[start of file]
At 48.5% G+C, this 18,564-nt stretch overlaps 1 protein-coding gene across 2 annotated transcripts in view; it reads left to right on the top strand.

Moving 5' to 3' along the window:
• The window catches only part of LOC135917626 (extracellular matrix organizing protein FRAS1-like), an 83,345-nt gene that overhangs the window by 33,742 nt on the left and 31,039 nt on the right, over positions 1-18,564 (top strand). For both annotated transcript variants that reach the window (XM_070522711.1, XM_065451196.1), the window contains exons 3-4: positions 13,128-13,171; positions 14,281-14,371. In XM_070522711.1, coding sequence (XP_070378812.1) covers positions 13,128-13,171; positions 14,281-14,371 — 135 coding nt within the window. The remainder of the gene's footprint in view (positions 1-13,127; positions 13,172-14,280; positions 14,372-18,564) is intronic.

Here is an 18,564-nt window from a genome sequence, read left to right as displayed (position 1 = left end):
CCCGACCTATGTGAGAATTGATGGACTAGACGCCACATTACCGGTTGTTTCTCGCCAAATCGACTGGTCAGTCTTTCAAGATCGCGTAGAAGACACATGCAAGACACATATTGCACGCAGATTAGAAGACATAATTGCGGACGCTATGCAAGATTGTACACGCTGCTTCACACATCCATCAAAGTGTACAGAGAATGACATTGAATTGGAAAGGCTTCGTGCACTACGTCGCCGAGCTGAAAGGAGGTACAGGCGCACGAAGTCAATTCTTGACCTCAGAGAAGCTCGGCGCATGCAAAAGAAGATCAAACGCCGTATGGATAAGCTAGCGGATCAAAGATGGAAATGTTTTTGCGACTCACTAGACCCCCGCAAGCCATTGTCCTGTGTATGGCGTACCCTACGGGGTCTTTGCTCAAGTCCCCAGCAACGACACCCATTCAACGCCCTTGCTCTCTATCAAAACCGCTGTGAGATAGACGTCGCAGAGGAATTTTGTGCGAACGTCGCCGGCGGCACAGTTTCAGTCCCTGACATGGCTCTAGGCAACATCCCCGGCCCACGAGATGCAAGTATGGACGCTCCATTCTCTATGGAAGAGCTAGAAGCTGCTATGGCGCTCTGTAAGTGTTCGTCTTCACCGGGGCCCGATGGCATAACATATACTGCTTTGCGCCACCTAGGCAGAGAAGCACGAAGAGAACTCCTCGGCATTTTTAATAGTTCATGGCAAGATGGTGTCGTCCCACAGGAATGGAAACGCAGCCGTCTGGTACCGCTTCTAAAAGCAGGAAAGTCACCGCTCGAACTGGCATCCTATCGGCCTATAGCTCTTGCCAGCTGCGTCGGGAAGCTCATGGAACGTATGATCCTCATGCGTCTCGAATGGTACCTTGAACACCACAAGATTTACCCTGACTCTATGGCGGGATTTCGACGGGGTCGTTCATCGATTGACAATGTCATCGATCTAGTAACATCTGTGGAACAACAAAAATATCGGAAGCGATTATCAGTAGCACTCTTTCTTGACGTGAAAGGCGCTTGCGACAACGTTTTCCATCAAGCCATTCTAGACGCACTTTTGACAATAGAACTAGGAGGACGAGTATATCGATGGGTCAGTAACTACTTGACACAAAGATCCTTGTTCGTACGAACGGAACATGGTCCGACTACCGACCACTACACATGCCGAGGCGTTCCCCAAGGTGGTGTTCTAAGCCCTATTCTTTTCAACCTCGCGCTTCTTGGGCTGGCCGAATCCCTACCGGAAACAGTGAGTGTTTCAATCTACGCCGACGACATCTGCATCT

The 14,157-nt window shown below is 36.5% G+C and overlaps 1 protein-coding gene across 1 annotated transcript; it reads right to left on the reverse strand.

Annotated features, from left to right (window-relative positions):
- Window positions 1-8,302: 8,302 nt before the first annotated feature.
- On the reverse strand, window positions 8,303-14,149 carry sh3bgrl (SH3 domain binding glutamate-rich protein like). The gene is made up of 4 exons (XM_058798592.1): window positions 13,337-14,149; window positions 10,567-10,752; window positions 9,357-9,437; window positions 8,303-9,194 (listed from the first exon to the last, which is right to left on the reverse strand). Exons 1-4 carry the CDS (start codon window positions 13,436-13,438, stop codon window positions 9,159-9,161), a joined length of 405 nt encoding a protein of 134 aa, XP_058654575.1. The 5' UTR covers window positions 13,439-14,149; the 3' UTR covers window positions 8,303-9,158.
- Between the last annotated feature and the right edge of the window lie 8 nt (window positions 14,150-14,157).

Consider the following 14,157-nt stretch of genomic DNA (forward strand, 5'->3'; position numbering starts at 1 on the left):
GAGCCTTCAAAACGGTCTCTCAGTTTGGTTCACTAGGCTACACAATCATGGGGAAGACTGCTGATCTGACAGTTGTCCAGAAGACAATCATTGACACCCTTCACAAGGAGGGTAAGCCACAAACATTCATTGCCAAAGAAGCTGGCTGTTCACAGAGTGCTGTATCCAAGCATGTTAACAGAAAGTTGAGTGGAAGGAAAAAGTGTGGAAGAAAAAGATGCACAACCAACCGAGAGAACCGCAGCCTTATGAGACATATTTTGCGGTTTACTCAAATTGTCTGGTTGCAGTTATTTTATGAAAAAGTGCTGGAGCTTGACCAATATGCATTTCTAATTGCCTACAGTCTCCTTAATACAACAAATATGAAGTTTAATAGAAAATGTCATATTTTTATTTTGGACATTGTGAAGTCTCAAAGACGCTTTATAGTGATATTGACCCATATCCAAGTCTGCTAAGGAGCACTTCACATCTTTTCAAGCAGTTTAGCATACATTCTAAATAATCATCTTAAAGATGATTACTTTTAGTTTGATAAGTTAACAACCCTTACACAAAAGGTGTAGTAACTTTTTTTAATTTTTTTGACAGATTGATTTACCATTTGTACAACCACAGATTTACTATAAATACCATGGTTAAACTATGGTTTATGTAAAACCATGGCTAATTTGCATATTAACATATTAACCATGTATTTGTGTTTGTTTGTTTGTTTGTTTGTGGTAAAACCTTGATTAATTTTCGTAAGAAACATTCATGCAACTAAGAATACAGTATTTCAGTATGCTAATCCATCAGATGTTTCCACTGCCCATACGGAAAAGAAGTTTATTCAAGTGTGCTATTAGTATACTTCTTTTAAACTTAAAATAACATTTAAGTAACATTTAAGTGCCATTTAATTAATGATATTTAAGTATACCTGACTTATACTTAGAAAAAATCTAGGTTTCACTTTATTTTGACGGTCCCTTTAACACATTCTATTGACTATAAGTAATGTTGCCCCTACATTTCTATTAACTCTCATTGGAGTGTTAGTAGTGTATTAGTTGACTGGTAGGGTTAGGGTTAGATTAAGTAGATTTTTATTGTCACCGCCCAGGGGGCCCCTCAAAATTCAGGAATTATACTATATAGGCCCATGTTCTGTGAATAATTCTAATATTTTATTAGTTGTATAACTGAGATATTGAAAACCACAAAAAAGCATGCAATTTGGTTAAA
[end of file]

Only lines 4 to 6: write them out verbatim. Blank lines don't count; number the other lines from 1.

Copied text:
Here is an 18,564-nt window from a genome sequence, read left to right as displayed (position 1 = left end):
CCCGACCTATGTGAGAATTGATGGACTAGACGCCACATTACCGGTTGTTTCTCGCCAAATCGACTGGTCAGTCTTTCAAGATCGCGTAGAAGACACATGCAAGACACATATTGCACGCAGATTAGAAGACATAATTGCGGACGCTATGCAAGATTGTACACGCTGCTTCACACATCCATCAAAGTGTACAGAGAATGACATTGAATTGGAAAGGCTTCGTGCACTACGTCGCCGAGCTGAAAGGAGGTACAGGCGCACGAAGTCAATTCTTGACCTCAGAGAAGCTCGGCGCATGCAAAAGAAGATCAAACGCCGTATGGATAAGCTAGCGGATCAAAGATGGAAATGTTTTTGCGACTCACTAGACCCCCGCAAGCCATTGTCCTGTGTATGGCGTACCCTACGGGGTCTTTGCTCAAGTCCCCAGCAACGACACCCATTCAACGCCCTTGCTCTCTATCAAAACCGCTGTGAGATAGACGTCGCAGAGGAATTTTGTGCGAACGTCGCCGGCGGCACAGTTTCAGTCCCTGACATGGCTCTAGGCAACATCCCCGGCCCACGAGATGCAAGTATGGACGCTCCATTCTCTATGGAAGAGCTAGAAGCTGCTATGGCGCTCTGTAAGTGTTCGTCTTCACCGGGGCCCGATGGCATAACATATACTGCTTTGCGCCACCTAGGCAGAGAAGCACGAAGAGAACTCCTCGGCATTTTTAATAGTTCATGGCAAGATGGTGTCGTCCCACAGGAATGGAAACGCAGCCGTCTGGTACCGCTTCTAAAAGCAGGAAAGTCACCGCTCGAACTGGCATCCTATCGGCCTATAGCTCTTGCCAGCTGCGTCGGGAAGCTCATGGAACGTATGATCCTCATGCGTCTCGAATGGTACCTTGAACACCACAAGATTTACCCTGACTCTATGGCGGGATTTCGACGGGGTCGTTCATCGATTGACAATGTCATCGATCTAGTAACATCTGTGGAACAACAAAAATATCGGAAGCGATTATCAGTAGCACTCTTTCTTGACGTGAAAGGCGCTTGCGACAACGTTTTCCATCAAGCCATTCTAGACGCACTTTTGACAATAGAACTAGGAGGACGAGTATATCGATGGGTCAGTAACTACTTGACACAAAGATCCTTGTTCGTACGAACGGAACATGGTCCGACTACCGACCACTACACATGCCGAGGCGTTCCCCAAGGTGGTGTTCTAAGCCCTATTCTTTTCAACCTCGCGCTTCTTGGGCTGGCCGAATCCCTACCGGAAACAGTGAGTGTTTCAATCTACGCCGACGACATCTGCATCT

The 14,157-nt window shown below is 36.5% G+C and overlaps 1 protein-coding gene across 1 annotated transcript; it reads right to left on the reverse strand.